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Tuesday, July 31, 2001

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Disinvestment debates

A FEW RECENT proposals concerning the disinvestment process are administrative in nature and by themselves will not lead to coherence either conceptually or procedurally. Last week, the Government set up a new disinvestment commission almost 20 months after its predecessor was wound up. Another proposal, at the moment it is just that, doing the rounds is to set up a separate Department of Disinvestment, to which the units earmarked for sale will be attached. Presumably such a move will ensure the badly needed coordination with the controlling Ministries. However, in common with many other facets of the disinvestment exercise, it sounds too theoretical and hardly capable of being put into practice. Into the second decade of economic reform, one of its key items - the disinvestment programme - remains torn between what is theoretically correct and what can be put into practice.

Such a divide starts right from the beginning. While it certainly helps to fashion a comprehensive structure to oversee the privatisation programme, there is bound to be a wide disagreement even on basic issues. The first disinvestment commission, set up by the United Front Ministry, was headed by senior bureaucrat Mr. G. V. Ramakrishna. Though it rendered elaborate and well meaning advice, a majority of its recommendations unfortunately could not be implemented. Those who favour a systematic sell-off process want the disinvestment commission to be vested with statutory powers and its term made co-terminus with the overall privatisation process. This suggestion too has not been accepted. While constituting the new commission under the chairmanship of Mr. R. H. Patil, the Government has made it amply clear that like its predecessor it too will have only an advisory role and that the final responsibility will vest with the Government, more specifically with the Minister in charge of Disinvestment, the Cabinet Committee on Disinvestment and the Committee of Secretaries to oversee the process.

Few will disagree with the view that the public sector sale process, now more fashionably called privatisation, is an extremely contentious programme in every other area too. That is only too evident in the tardy progress made all these years and especially in relation to the gross underachievement of the budgetary targets set for the public sector sale process. In fact, even the concept of linking the programme to the annual budget exercise has been faulted for valid reasons. The main point of criticism that the larger interests of the public sector undertakings and the disinvestment programme are sacrificed in the process of trying to bridge the fiscal deficit is valid. In the recent past, such haste was manifest in the Government's extraordinary attempts at book receipts through less than satisfactory means. Cash-rich undertakings were forced to deplete their reserves and buy back shares from the Government or invest in one another - in the name of divestment. For the disinvestment programme, the biggest loss is that no useful precedents have been set. The fracas over Balco, unexpected though it was, could have been minimised if earlier rounds had gone through on certain well-defined economic, political and financial parameters.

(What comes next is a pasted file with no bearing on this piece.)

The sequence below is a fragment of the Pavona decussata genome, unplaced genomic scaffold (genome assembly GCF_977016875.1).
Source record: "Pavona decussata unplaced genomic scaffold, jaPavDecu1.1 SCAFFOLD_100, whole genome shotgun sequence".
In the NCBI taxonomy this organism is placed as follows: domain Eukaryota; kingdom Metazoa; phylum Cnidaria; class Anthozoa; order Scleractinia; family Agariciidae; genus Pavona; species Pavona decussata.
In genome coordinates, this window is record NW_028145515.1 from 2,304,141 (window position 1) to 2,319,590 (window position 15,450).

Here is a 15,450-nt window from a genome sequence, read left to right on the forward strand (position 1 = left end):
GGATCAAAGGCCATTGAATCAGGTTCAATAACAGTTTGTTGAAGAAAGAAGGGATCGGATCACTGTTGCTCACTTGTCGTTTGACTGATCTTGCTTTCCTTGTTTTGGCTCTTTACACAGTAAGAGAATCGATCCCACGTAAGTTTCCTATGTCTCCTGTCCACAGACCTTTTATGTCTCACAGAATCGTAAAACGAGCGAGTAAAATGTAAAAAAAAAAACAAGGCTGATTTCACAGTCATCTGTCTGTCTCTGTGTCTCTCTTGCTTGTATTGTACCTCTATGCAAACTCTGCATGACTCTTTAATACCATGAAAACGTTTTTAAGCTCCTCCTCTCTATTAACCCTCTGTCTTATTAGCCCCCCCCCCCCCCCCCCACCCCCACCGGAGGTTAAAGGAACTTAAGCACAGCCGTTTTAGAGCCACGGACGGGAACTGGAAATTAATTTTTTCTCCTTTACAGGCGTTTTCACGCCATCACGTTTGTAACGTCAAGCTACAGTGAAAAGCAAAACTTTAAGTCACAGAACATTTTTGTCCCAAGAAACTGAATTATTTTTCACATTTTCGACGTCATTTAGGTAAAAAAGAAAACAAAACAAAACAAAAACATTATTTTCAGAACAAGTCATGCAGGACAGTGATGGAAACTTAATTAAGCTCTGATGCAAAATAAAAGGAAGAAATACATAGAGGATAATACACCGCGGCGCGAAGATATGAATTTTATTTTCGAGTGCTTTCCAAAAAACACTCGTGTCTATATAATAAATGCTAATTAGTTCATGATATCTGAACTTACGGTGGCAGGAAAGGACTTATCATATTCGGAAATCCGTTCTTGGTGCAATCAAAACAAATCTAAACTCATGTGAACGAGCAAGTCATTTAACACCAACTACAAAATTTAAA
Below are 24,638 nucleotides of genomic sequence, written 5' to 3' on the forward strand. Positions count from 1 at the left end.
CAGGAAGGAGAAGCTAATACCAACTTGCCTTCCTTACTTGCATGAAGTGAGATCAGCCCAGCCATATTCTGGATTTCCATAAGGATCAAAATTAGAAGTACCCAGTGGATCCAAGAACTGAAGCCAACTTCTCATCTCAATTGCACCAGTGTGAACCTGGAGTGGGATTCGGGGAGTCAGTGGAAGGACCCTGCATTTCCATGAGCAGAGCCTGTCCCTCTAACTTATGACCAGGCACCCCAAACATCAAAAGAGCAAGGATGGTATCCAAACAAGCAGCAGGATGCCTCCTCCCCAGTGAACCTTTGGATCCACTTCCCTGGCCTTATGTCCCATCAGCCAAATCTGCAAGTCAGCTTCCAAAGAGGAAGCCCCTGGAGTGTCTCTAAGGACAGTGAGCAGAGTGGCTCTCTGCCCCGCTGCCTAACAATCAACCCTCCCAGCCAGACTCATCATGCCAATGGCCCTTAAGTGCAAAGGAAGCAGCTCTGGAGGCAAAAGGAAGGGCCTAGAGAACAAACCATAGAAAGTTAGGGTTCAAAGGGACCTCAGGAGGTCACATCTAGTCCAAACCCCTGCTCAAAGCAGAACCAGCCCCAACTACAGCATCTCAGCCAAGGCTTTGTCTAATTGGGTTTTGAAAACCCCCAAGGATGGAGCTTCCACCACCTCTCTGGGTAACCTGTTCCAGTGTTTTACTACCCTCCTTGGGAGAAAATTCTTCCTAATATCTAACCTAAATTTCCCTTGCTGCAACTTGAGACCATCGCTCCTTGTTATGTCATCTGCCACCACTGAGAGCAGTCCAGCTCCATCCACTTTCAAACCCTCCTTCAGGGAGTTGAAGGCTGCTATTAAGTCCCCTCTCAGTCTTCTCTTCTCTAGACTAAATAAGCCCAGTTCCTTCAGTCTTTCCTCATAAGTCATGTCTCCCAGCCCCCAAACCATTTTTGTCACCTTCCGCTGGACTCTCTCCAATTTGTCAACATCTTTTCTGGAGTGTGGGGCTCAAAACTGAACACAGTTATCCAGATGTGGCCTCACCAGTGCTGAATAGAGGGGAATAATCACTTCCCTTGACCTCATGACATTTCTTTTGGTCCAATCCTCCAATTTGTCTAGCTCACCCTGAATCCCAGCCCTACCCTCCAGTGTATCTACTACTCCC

Entirely to be expected, therefore, the forthcoming strategic sales of Air India, Indian Airlines, CMC and VSNL - to name only the more high-profile of the identified companies - will continue to be mired in substantial controversies. The progress so far in selling these companies shows that their valuations will be affected because of the delay. Eligible bidders are down to a trickle, to just one in fact in Air India and this might derail the entire process. Further proof, if it is needed at all, that the disinvestment dilemmas are far from over.

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